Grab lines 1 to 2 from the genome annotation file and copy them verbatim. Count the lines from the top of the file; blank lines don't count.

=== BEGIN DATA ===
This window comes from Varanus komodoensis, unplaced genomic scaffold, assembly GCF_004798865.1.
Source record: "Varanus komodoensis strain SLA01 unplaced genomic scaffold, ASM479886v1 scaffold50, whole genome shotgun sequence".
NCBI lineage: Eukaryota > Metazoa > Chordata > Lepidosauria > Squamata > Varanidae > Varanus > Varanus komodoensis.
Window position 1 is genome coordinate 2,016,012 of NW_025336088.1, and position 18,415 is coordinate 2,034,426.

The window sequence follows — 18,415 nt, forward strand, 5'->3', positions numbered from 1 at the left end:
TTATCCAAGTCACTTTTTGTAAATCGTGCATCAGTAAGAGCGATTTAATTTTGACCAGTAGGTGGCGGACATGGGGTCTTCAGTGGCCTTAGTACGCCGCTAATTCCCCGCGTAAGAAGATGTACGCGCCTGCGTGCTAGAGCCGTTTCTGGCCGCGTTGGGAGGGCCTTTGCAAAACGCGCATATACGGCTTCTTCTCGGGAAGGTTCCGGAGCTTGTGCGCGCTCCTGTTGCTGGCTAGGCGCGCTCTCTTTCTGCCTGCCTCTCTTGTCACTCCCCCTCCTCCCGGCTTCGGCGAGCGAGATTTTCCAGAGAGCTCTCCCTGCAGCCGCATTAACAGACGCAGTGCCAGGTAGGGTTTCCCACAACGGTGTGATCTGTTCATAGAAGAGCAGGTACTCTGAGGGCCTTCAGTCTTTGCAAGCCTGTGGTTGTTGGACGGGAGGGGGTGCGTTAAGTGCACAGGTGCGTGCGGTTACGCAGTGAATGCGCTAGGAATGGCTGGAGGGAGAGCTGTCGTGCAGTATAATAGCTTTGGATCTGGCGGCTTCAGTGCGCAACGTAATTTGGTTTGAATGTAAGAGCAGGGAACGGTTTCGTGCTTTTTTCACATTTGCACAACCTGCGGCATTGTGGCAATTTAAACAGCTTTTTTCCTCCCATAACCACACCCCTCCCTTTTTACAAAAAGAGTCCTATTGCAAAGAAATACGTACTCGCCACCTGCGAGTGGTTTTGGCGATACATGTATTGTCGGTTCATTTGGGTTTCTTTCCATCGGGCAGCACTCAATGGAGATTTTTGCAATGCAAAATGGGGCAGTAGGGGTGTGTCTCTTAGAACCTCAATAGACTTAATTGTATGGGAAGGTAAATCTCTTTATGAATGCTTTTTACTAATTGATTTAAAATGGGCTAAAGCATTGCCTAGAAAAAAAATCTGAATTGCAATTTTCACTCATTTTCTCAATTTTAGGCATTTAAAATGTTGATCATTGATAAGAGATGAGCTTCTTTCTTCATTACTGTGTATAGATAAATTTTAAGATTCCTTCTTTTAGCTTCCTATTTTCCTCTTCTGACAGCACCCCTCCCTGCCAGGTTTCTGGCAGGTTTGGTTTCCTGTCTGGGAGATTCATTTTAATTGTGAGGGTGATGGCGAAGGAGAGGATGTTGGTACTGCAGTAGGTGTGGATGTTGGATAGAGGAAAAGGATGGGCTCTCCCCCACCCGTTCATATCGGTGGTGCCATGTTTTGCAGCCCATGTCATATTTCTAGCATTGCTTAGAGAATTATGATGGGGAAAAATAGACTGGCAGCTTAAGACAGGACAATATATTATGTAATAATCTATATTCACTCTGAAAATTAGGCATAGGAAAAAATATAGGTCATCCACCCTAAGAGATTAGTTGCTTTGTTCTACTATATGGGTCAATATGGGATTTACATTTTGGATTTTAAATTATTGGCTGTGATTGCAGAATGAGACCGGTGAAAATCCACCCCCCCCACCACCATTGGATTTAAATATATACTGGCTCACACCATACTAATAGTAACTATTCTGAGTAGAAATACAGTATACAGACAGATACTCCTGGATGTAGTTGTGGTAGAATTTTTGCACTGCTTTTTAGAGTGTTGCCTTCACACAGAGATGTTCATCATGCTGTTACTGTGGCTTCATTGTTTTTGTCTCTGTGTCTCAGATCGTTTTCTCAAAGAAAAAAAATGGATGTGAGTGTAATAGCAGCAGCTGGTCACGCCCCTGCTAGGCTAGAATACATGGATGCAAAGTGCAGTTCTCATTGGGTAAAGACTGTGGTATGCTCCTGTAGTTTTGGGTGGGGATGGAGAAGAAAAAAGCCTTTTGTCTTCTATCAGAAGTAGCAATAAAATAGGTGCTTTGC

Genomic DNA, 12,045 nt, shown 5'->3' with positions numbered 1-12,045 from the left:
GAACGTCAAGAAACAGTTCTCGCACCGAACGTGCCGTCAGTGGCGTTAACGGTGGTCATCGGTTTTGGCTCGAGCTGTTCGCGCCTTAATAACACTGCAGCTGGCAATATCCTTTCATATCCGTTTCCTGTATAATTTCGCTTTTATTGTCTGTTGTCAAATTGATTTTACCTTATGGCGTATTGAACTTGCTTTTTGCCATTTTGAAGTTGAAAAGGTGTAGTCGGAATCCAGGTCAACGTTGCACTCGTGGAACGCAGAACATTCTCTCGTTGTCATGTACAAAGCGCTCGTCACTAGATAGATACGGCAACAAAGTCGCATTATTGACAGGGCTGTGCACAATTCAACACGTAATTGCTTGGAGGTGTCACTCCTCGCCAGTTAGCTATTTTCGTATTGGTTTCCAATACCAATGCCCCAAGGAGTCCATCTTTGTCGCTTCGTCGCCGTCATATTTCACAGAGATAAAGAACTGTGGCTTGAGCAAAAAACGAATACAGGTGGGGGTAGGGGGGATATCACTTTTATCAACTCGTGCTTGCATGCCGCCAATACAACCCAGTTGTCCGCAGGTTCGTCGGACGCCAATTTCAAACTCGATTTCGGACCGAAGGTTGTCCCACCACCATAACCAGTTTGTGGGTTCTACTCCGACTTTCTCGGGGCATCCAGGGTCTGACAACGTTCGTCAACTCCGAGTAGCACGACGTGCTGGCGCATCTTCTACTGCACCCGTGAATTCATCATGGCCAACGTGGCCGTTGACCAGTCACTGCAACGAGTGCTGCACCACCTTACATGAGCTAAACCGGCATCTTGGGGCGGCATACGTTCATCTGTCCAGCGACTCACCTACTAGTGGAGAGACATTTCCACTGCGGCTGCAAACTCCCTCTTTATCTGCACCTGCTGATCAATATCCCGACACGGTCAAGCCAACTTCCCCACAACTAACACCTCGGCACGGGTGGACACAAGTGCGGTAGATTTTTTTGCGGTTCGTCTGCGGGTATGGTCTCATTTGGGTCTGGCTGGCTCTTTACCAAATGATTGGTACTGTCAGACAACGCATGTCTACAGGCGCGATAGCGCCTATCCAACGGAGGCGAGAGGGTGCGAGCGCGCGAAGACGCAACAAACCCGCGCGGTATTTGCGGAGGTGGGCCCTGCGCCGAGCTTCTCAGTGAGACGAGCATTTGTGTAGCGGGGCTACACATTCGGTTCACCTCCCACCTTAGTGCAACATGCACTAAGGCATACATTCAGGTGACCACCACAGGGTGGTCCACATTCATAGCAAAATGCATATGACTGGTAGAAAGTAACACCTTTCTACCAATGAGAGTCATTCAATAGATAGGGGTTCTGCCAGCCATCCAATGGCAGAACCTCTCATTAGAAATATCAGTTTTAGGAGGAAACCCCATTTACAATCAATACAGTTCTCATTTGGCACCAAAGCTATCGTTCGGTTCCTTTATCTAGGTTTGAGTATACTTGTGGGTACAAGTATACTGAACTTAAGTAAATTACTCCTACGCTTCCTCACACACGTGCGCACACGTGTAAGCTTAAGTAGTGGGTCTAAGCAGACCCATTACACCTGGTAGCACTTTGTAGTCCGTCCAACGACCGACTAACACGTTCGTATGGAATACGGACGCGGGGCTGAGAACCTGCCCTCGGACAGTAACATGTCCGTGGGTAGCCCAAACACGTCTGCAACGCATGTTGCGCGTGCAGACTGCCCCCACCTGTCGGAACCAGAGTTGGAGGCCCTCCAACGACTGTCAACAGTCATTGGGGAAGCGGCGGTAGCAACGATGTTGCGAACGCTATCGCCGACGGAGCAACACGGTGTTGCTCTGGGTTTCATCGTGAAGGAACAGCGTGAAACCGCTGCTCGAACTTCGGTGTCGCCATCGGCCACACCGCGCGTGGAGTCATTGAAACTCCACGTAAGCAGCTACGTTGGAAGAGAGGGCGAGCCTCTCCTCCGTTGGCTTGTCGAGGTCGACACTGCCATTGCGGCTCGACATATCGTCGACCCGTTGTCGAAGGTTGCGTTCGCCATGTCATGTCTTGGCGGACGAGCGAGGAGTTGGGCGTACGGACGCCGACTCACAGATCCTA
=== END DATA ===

This window comes from Varanus komodoensis, unplaced genomic scaffold, assembly GCF_004798865.1.
Source record: "Varanus komodoensis strain SLA01 unplaced genomic scaffold, ASM479886v1 scaffold50, whole genome shotgun sequence".